State official says Norwich outbreak contained, no COVID-19 alert planned
A COVID-19 outbreak that may have spread from a Norwich nursing home to Backus Hospital in Norwich appears to be contained, a top official in Gov. Ned Lamont’s administration said Thursday.
Josh Geballe, the state’s chief operating officer, said the state has no intention of issuing a COVID-19 alert for Norwich, a step the Department of Health took last month after an outbreak in Danbury, where at least 178 cases of the coronavirus disease were recorded from Aug. 2 to Aug. 20.
“At this point ... it seems to be contained to this particular nursing home and perhaps some bleed-over into the local hospital as well,” Geballe said during a virtual news briefing. “It doesn’t appear there’s community spread.”
Reports of the Norwich outbreak — more than two-dozen cases and three fatalities have occurred at Three Rivers Healthcare nursing home and as many as 11 cases have been detected among Backus staff — prompted state Sen. Cathy Osten, D-Sprague, to ask Lamont to issue an executive order requiring health care workers to notify their employer if they are experiencing COVID-19 symptoms or if they have been exposed to people with the disease or who are awaiting test results.
A DPH investigation found a nurse went to work at the nursing home knowing she may have been infected with COVID-19 and then worked with elderly, immune-compromised patients without wearing a mask. Twenty-one of the home’s patients and five staff became infected. Three patients died.
“... It is imperative that our essential (health care) workers, especially those working in close proximity to, and providing critical care for, our elderly and immune-compromised individuals, be mandated to wear masks, report suspected COVID symptoms, quarantine, and if needed, seek medical treatment themselves,” Osten wrote in a letter to the governor.
State Reps. Kevin Ryan, D-Montville, and Emmett Riley, D-Norwich, also signed the letter.
Lamont said the U.S. Centers for Disease Control and Prevention and the DPH already have established well-known COVID-19 protocols.
“If you’re sick, stay home, do not show up for work. If you have a pre-existing condition, stay home, do not show up for work. Wear the mask,” he said. “A lot of protocols were not followed (at Three Rivers), but that doesn’t mean those protocols weren’t in place and those rules weren’t in place already.”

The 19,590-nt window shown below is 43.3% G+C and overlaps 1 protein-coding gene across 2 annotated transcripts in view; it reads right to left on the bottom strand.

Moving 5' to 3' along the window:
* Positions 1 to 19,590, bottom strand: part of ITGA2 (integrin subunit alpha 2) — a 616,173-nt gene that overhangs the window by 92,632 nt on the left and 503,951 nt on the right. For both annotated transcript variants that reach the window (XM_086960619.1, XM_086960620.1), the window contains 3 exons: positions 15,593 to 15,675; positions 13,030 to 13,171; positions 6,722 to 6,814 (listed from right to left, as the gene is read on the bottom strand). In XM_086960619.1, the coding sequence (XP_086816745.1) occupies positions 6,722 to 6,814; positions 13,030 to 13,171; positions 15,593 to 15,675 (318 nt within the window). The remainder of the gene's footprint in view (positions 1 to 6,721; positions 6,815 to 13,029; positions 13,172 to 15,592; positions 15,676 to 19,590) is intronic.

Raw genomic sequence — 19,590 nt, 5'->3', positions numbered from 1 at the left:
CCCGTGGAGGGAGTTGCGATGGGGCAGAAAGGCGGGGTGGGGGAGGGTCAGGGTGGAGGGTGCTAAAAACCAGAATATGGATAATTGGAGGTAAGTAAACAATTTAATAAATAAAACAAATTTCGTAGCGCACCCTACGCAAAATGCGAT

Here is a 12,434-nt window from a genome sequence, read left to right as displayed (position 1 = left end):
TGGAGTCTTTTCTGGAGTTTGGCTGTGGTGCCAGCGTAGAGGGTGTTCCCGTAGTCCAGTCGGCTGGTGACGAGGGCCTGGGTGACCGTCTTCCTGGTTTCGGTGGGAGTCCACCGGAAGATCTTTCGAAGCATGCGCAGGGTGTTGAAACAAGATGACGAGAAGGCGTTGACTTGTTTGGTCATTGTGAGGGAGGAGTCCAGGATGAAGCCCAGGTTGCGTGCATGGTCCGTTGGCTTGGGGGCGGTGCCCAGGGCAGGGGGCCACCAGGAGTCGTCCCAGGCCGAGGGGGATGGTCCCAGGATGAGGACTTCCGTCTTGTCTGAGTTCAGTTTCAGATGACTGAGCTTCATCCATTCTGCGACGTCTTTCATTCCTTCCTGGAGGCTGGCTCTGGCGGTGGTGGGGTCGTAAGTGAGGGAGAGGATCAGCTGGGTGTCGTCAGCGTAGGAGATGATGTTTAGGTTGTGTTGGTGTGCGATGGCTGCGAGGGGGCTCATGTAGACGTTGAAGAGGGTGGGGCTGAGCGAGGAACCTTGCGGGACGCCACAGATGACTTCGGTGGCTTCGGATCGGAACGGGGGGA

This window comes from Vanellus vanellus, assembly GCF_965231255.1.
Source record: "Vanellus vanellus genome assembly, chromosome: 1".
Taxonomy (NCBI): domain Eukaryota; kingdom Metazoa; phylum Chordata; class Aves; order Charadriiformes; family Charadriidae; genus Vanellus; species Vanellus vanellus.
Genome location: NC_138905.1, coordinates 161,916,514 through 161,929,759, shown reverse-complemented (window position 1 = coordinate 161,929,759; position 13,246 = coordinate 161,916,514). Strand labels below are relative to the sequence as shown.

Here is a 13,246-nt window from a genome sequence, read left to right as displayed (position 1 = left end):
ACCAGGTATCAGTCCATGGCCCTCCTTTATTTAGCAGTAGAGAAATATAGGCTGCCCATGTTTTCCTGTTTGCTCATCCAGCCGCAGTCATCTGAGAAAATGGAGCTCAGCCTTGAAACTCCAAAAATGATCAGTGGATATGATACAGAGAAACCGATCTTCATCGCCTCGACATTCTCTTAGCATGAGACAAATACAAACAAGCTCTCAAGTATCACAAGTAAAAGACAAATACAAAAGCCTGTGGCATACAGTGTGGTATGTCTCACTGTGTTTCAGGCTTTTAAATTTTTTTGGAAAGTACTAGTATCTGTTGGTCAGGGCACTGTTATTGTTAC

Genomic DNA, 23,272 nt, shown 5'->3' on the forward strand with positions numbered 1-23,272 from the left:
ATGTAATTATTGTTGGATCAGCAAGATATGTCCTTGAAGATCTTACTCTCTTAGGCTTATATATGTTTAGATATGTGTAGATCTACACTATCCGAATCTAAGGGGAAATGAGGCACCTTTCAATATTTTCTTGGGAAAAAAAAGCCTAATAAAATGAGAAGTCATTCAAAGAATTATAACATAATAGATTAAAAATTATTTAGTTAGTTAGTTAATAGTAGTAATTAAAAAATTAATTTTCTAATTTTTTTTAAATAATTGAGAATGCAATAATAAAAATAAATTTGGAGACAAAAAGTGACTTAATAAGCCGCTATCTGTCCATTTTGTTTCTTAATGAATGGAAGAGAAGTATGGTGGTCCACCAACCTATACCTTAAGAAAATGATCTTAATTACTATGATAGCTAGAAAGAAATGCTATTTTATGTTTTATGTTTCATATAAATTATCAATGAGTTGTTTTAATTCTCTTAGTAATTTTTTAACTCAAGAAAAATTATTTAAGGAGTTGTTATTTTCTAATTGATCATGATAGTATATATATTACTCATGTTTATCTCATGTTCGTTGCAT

Geballe said the DPH has issued guidance instructing all health care facilities to screen employees for illness.
“At this point, it’s common sense for everyone in our state, our country and our world that if you have symptoms, don’t go to work,” he said. “You need to stay home and you need to protect your community. That did not happen here.”
He said the governor’s office would take a look at Osten’s request to see if additional measures could be taken to clarify the guidance.
'Can happen anywhere'
The COVID-19 outbreak at Backus is believed to have originated with a Three Rivers patient who was treated at the hospital, Dr. Ajay Kumar, Hartford HealthCare’s chief medical officer, confirmed in an interview Thursday. He said four Three Rivers patients were treated at the hospital and that one who initially tested negative for COVID-19 subsequently tested positive.
It’s believed a member of the hospital staff who failed to properly wear a mask at all times contracted the disease from the Three Rivers patient, Kumar said, and then infected a colleague or colleagues.
The hospital had 68 staff members tested and found nine who were positive, Kumar said. All of the infected staff members, including one nurse, worked on the same unit where the Three Rivers patient was treated. That nurse, Shanon Pereira, said in an interview Wednesday that her mother, who cares for Pereira's 2-year-old son, has tested positive for COVID-19 since Pereira contracted the disease. Pereira said she was awaiting the results of her son's test.
Another Backus nurse, who asked not to be publicly identified, said Thursday two more staff members had tested positive in addition to the first nine.
“What happened at Backus can happen anywhere,” said Kumar, who stressed that people must continue to practice COVID-19 protocols, including wearing masks, distancing and washing hands.
He stressed that Backus and all other Hartford HealthCare facilities have adequate supplies of masks and other personal protective equipment, or PPE, and that staff “can change their supply every hour if they need to.”
Some Backus nurses have said PPE is in short supply.
Three Rivers management commented for the first time Thursday on the outbreak at the nursing home.
“Since the occurrence of positive COVID-19 cases reported in our home, we have been working with the state Department Public Health and its epidemiologists as we monitor the health of our residents and staff,” Scott Ziskin, president and chief executive officer of JACC Health Center, which operates Three Rivers, said in a statement. “This week, we submitted a comprehensive plan for corrective action to DPH, and we continue to work with DPH on a daily basis to implement the plan as the situation evolves. We offer our deepest sympathies to the families and loved ones of the three residents who succumbed to the virus, and remain ever-vigilant in keeping everyone in the Three Rivers family safe.”
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